Happy Healthy Eating is a free mini guide that explores how food and nutrition impact our mood. Included are foods to eat, nutrients to fortify, and ways of controlling eating habits for cultivating happiness and coping with depression. Read the images below or skip to the bottom for a text transcription of the whole guide.
Physical copies are available in our Etsy Shop or check out our Books and Zines for more empowering and motivational guides. My other mini mental health guides include Happy Healthy Suffering, Happy Healthy Habits, and Happy Healthy Checklist.
Food and nutrition are deeply tied to mental and physical health. Eating well and fortifying the proper vitamins and minerals can greatly improve symptoms of depression and anxiety. If you can afford it, getting a nutrient test is a good starting point on understanding where your diet could use some some improvement.
This guide is derived from chapter 7 of The Happiest Choice: Essential Tools for Everyone's Brain Feelings. You can learn more about my book and the science of happiness at www.sageliskey.com
Please note that while the information contained herein is researched and has worked for me, I am not a medical professional and none of this is meant to be medical advice. As such I do not guarantee the accuracy of the information presented and disclaim liability for errors and omissions.
Basics of Healthy Eating
Depending on your body type, age, and race, you may need a slightly different diet than others, but there are general guidelines to healthy eating: always stay hydrated with water, eat breakfast, don't eat within 3 hours of going to sleep, consume a wide assortment of cooked and raw whole foods with a variety of color, eat at regular times throughout the day, eat your largest meal for lunch, avoid heavily processed foods such as white bread and sweets, eat local and organic, and maintain healthy gut bacteria by eating fermented foods and prebiotics.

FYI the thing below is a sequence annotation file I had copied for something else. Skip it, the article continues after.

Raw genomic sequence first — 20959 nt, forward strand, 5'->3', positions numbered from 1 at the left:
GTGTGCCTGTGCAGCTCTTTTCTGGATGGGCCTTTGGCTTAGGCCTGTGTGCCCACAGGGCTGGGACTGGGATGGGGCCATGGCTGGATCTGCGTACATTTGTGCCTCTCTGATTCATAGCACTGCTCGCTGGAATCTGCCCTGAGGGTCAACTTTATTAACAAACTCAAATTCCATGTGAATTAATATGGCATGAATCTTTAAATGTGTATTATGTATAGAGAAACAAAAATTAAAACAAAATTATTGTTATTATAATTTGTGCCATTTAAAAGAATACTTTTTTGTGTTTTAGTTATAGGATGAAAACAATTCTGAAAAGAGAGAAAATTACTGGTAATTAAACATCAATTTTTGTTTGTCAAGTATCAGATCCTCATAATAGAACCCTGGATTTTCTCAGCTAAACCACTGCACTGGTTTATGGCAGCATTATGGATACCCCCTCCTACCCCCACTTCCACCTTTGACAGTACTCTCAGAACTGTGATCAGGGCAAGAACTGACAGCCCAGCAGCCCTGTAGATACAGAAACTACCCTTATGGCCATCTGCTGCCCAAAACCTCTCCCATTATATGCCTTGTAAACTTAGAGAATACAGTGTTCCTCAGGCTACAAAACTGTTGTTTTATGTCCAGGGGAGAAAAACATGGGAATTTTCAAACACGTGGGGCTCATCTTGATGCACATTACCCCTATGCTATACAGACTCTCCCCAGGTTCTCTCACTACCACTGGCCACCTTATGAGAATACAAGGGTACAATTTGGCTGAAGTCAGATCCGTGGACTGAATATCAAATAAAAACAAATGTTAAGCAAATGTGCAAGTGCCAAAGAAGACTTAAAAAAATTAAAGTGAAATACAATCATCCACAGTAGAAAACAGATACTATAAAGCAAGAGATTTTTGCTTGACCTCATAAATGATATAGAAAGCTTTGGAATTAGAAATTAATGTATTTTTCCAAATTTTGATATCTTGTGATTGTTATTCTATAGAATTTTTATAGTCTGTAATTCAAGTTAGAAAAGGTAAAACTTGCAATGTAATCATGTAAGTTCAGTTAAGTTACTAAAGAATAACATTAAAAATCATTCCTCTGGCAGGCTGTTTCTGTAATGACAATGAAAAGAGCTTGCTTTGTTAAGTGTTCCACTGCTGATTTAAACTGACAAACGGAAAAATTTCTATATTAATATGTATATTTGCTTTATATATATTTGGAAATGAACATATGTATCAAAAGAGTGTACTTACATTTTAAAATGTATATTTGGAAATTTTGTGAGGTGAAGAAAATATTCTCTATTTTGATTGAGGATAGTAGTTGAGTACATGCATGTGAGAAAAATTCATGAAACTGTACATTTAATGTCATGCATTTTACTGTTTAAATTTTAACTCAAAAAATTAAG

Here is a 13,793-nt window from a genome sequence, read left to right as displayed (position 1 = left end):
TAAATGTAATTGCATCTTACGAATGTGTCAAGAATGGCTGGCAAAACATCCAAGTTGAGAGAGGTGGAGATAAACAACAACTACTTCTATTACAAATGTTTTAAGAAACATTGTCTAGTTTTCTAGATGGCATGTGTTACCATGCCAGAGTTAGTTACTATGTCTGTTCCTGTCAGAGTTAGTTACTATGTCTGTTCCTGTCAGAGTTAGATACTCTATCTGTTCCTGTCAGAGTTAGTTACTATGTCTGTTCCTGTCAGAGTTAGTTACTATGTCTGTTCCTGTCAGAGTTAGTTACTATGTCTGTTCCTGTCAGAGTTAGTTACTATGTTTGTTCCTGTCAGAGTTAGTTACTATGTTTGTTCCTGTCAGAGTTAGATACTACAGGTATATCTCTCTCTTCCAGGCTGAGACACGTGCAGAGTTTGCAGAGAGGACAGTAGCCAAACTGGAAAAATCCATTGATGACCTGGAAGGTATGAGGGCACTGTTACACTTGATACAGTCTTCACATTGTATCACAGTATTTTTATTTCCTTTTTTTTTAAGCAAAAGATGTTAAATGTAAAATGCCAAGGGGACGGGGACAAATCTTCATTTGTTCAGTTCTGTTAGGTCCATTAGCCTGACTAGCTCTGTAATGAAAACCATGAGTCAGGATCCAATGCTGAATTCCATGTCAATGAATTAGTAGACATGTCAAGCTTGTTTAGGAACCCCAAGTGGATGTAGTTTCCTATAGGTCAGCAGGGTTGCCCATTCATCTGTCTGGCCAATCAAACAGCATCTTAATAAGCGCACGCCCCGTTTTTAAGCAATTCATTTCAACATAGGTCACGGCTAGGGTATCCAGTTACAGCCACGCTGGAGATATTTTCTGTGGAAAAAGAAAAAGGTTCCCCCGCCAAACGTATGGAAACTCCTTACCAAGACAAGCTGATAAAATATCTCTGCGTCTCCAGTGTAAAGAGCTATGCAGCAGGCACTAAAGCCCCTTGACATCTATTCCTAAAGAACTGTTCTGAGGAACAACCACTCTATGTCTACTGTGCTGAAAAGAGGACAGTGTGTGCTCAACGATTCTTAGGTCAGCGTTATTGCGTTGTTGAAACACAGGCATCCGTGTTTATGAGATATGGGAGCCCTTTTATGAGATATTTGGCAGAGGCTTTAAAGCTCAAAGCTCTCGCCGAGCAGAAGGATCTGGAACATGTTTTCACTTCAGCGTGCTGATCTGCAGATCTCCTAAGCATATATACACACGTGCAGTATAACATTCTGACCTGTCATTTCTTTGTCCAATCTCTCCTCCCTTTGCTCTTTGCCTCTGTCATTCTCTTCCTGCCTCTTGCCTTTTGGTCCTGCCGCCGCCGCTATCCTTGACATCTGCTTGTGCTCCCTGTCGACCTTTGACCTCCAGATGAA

Nutrients to Fortify for Anxiety and Depression
Deficiencies that may increase the chance of experiencing depression or anxiety include vitamins B1, B2, B6, B9, B12, C, and D, as well as Calcium, Iron, Magnesium, Phosphorus, Potassium, Omega-3 Fatty Acid, Selenium, and Zinc.
Of these, three of the most common deficiencies that people fortify in their diet are Vitamin D, Vitamin B12, and Omega-3 Fatty Acid.
Vitamin D is synthesized when sunlight strikes the skin between 10AM and 3PM but may be blocked by clothing, sunscreen, clouds, and even the atmosphere during winter in latitudes above 37 degrees, It is also in fish and a less potent form, D2, is in some plants.
Vitamin B12 only reliably comes from animal sources unless supplemented. It loses efficacy in light, oxygen, and acid or alkali environments, and may be lost in water or meat juices in cooking.
Omega-3 Fatty Acid has a whole range of health benefits and is found in flax seeds, fish, walnuts, and soybeans. It is heat sensitive and is best fortified while reducing your consumption of omega-6 fatty acids from fats like corn, safflower, sunflower, and canola oils.
Some doctors associate depression with inflammation and have found that an anti-inflammatory diet can help reduce symptoms.
Anti-inflammatory foods include berries, onions, garlic, broccoli, apples, almonds, olive oil, turmeric (when combined with pepperine or black pepper), anti-oxidant rich foods, and omega-3 fatty acids.
Inflammatory foods include omega-6 fatty acids, trans fats, saturated fat from meat and dairy, sugar, refined grains such as white bread and pasta, alcohol, gluten, and anything you are allergic to. To test for food allergens get a test done or go on an exclusion diet.
Changing your diet can be really difficult so here are some tips to help control your eating habits: eat meals at scheduled times throughout the day, give away unhealthy food gifted to you as a present to someone else or the compost, say a mantra 50 times such as “I love myself so I do not eat ____” or “I feel really bad when I eat ____”, drink water especially if you feel hungry after you recently ate, eat slowly and focus wholly on the flavor and texture of the food, only buy whole foods which have not been heavily processed, consider the amount of money saved not buying processed foods, grow your own food, refrigerate leftovers rather than overeating, learn about how habits work, and take on a label such as sugar free or vegetarian.
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Hi! My name is Sage Liskey, the founder of the Rad Cat Press. I grew up seeing a lot of the disturbing, toxic, and unhealthy sides of American culture, and decided I wanted to do something to change it. Since 2010 I have been writing books and zines (booklets) focused around uplifting lives and reimagining society, with a primary focus in mental health and empowerment. I believe a better world is possible, so I hope you feel inspired and a little more fulfilled from what you find here. Read on about my mission.
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